Attached File  AlternatorReplacement17.jpg ( 196.59k ) Number of downloads: 472



    Locate the air intake pipe on the right-hand side of the engine bay which goes between the Air Filter Box and the Throttle Body. Remove the 2 clips holding the pipe in place (circled in green) and also the electrical connector on top of the MAF (circled in yellow). Then lift the complete air intake pipe out.

    Attached File  AlternatorReplacement18.jpg ( 193.96k ) Number of downloads: 389
    Attached File  AlternatorReplacement19.jpg ( 192.13k ) Number of downloads: 362


  11. Disconnect the throttle cable from the throttle and remove it from the runner grommet.

    Attached File  AlternatorReplacement20.jpg ( 217.62k ) Number of downloads: 426


  12. Disconnect the positive and negative battery terminal leads.

    Attached File  AlternatorReplacement21.jpg ( 198.96k ) Number of downloads: 392


  13. Disconnect the 2 electrical connectors that are underneath the Throttle Body. One is plugged into the bottom of the Idle Stepper Motor on the Throttle Body and the other is plugged into the variable inlet manifold vacuum solenoid on the bottom of the inlet manifold.

    Attached File  AlternatorReplacement22.jpg ( 192.53k ) Number of downloads: 440


  14. Use a T30 Torx Bit to remove the two screws holding the fuel injector rail to the inlet manifold (green arrows) and then carefully wriggle the injector rail free and remove it complete with attached injectors (they are simply held in tightly by rubber o-rings).

    Attached File  AlternatorReplacement23.jpg ( 211.08k ) Number of downloads: 477
    Attached File  AlternatorReplacement24.jpg ( 180.44k ) Number of downloads: 409


  15. Remove the 4 electrical connectors (blue, black, white & brown) from their mountings on back of the inlet manifold.

    Attached File  AlternatorReplacement25.jpg ( 173.17k ) Number of downloads: 364


  16. Disconnect the 4 electrical connectors (blue, black, white & brown), and also the black connector to the variable inlet solenoid on the back left hand side and then pull the whole wiring loom across to the right hand side out of the way.

    Attached File  AlternatorReplacement26.jpg ( 195.11k ) Number of downloads: 322
    Attached File  AlternatorReplacement27.jpg ( 203.37k ) Number of downloads: 405


  17. Use a 5mm Allen Key to remove the top bolt holding the fluid reservoir to the inlet manifold.

    Attached File  AlternatorReplacement28.jpg ( 196.18k ) Number of downloads: 375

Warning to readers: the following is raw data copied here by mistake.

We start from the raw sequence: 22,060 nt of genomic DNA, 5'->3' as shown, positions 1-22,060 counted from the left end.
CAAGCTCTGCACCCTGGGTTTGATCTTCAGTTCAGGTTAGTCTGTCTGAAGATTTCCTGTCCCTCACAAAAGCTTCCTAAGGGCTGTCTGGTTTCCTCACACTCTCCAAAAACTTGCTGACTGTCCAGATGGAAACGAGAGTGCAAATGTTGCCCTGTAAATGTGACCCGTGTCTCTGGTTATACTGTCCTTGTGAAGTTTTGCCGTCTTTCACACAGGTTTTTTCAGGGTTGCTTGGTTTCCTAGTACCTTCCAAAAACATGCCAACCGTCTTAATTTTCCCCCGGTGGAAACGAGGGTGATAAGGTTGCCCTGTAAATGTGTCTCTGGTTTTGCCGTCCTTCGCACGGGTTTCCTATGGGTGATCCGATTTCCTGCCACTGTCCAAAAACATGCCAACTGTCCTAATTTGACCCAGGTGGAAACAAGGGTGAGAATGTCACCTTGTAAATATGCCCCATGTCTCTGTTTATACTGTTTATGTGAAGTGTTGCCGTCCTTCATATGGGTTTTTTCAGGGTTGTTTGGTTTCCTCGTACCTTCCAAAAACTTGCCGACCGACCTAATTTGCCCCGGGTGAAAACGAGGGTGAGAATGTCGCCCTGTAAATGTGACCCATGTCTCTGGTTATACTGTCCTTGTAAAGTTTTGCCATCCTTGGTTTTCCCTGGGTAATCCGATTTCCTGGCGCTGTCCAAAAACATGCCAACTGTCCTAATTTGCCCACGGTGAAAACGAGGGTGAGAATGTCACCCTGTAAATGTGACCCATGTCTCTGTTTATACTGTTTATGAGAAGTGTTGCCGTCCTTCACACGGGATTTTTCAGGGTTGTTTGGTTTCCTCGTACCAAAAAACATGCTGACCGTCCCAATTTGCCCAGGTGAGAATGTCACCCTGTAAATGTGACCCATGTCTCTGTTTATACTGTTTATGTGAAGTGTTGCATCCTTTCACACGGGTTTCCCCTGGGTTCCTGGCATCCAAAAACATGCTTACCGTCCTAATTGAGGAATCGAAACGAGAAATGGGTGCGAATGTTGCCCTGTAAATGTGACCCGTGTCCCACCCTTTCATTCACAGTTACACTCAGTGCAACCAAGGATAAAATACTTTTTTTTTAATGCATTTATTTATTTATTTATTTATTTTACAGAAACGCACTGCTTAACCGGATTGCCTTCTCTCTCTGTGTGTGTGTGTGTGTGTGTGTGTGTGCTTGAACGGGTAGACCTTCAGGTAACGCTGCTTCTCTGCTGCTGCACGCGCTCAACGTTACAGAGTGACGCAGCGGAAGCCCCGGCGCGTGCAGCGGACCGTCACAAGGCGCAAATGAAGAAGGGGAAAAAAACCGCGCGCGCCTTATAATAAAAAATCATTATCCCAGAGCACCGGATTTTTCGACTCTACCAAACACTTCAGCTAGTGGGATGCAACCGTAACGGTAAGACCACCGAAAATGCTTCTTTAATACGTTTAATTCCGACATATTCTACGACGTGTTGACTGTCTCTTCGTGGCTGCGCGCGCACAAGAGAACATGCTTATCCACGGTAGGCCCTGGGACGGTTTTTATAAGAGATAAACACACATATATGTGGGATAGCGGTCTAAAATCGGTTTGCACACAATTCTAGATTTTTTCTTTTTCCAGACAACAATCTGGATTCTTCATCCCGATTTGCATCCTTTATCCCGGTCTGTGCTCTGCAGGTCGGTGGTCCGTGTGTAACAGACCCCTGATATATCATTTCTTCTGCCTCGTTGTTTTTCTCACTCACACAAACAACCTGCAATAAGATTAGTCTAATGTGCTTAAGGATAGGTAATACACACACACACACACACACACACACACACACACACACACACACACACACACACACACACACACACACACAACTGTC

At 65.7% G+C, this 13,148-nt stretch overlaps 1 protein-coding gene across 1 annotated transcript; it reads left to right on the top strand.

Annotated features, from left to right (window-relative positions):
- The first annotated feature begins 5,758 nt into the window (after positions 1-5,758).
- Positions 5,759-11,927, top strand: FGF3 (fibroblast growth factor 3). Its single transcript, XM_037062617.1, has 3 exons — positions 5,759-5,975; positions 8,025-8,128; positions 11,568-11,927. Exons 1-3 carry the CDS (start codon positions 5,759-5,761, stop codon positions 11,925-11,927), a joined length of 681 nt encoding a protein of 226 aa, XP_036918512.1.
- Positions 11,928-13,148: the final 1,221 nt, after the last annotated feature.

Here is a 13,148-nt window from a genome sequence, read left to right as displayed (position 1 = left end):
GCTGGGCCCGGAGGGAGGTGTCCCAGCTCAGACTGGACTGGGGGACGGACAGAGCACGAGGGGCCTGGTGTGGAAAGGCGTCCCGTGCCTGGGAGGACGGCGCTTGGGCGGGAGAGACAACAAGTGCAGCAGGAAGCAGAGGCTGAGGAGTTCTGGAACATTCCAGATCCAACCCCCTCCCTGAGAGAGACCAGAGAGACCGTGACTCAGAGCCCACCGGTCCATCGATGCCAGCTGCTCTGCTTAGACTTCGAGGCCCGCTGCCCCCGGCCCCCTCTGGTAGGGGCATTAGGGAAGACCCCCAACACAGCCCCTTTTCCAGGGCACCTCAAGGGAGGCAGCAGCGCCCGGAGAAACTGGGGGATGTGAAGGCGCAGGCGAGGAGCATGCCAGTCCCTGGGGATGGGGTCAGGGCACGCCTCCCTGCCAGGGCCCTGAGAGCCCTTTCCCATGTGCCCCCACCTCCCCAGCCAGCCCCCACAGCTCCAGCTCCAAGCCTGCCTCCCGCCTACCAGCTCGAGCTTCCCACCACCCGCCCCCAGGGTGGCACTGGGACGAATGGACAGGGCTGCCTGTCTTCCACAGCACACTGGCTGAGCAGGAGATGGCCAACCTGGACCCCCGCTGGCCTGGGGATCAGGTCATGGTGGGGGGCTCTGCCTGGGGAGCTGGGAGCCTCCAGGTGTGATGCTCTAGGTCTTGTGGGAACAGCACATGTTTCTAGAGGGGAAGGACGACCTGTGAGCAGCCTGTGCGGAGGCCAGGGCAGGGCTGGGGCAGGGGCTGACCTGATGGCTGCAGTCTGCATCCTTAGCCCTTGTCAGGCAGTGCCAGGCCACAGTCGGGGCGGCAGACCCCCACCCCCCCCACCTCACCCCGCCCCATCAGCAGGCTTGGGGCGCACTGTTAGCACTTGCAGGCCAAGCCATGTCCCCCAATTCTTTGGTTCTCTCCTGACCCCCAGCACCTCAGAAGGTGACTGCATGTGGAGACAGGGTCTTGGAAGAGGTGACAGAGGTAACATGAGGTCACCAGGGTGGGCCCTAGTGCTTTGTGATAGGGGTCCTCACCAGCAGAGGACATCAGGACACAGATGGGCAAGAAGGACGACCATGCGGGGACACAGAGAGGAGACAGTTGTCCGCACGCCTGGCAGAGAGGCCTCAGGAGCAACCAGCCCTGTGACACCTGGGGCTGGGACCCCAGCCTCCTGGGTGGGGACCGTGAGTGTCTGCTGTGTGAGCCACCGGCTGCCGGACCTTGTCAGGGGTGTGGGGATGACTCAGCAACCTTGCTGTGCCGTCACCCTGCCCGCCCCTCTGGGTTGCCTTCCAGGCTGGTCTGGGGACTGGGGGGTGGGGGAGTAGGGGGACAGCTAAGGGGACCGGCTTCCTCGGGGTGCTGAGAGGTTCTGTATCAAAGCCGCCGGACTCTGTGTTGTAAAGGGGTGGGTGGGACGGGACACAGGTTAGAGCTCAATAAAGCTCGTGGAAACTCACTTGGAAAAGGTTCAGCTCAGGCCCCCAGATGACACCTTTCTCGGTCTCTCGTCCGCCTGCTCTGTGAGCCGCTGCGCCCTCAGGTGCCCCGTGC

18. Push the power steering fluid reservoir as far over to the left as possible to expose an bolt holding the bottom of the reservoir to the inlet manifold. This bolt is very awkward to get to but it can be done with some patience. Use a 5mm Allen Key to undo this bolt.

    Attached File  AlternatorReplacement29.jpg ( 144.97k ) Number of downloads: 396


  19. Pull the power steering fluid reservoir up and out of the way, then use a 13mm ring spanner to undo the 2 bolts on the underside of the manifold (one each side). The fourth picture shows the bottom of the manifold so you can see exactly what the bolts are that you are trying to get out and where they are located. These are a bit awkward to undo but again with a bit patience and perseverance you will eventually get them out.

    Attached File  AlternatorReplacement30.jpg ( 189.16k ) Number of downloads: 414
    Attached File  AlternatorReplacement31.jpg ( 198.33k ) Number of downloads: 449
    Attached File  AlternatorReplacement32.jpg ( 177.81k ) Number of downloads: 432

    Attached File  AlternatorReplacement33.jpg ( 110.39k ) Number of downloads: 469


  20. Now get underneath the car and using a small torch to help you see, look up through the gap at the back of the engine and you will see a bracket and 2 bolts connected to the underside of the inlet manifold. Using a number of socket extensions joined together and a 15mm socket on the end, undo and remove these 2 bolts.

    Attached File  AlternatorReplacement34.jpg ( 138.1k ) Number of downloads: 486


  21. Back up on top of the engine again, remove the 2 screws holding the wiring loom bracket to the back of the inlet manifold on the right hand side.

    Attached File  AlternatorReplacement35.jpg ( 194.68k ) Number of downloads: 499


  22. Next, remove the 2 plugs from the top of the ECU (which is on top of the Throttle Body housing).

    Attached File  AlternatorReplacement36.jpg ( 181.35k ) Number of downloads: 343


  23. Now remove the ECU completely and also disconnect the brake servo vacuum pipe from the top of the inlet manifold (circled in yellow).

    Attached File  AlternatorReplacement37.jpg ( 235.83k ) Number of downloads: 408
    Attached File  AlternatorReplacement38.jpg ( 211.45k ) Number of downloads: 298


  24. Use a miniature flat-bladed screwdriver to prise apart all 4 clips that hold the bottom of the rubber inlet manifold pipes to the inlet tubes and also the oil breather pipe on the right-hand side.

    Attached File  AlternatorReplacement39.jpg ( 175.26k ) Number of downloads: 383


  25. Put your hand underneath the inlet manifold from the right hand side and feel around for the cable clips on the underside of the manifold. If any of the cables are clipped into those (the ones with the blue, black, white & brown connectors on) then they will need to be unclipped to allow the inlet manifold to be removed without it being "tied" to the wiring. The picture below shows the location of all the cable clips on the underside of the inlet manifold.

    Attached File  AlternatorReplacement40.jpg ( 234.32k ) Number of downloads: 604